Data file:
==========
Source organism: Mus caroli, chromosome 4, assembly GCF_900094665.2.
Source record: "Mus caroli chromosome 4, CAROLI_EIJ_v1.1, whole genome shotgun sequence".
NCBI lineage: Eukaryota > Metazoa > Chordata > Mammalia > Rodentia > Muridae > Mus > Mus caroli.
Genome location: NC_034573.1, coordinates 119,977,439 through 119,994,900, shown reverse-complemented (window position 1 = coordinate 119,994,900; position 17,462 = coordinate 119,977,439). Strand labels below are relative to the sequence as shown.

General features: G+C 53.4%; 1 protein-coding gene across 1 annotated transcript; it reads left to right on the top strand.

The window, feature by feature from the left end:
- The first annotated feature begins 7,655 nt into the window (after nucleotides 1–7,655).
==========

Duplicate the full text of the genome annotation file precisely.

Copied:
Source organism: Mus caroli, chromosome 4, assembly GCF_900094665.2.
Source record: "Mus caroli chromosome 4, CAROLI_EIJ_v1.1, whole genome shotgun sequence".
NCBI lineage: Eukaryota > Metazoa > Chordata > Mammalia > Rodentia > Muridae > Mus > Mus caroli.
Genome location: NC_034573.1, coordinates 119,977,439 through 119,994,900, shown reverse-complemented (window position 1 = coordinate 119,994,900; position 17,462 = coordinate 119,977,439). Strand labels below are relative to the sequence as shown.

General features: G+C 53.4%; 1 protein-coding gene across 1 annotated transcript; it reads left to right on the top strand.

The window, feature by feature from the left end:
- The first annotated feature begins 7,655 nt into the window (after nucleotides 1–7,655).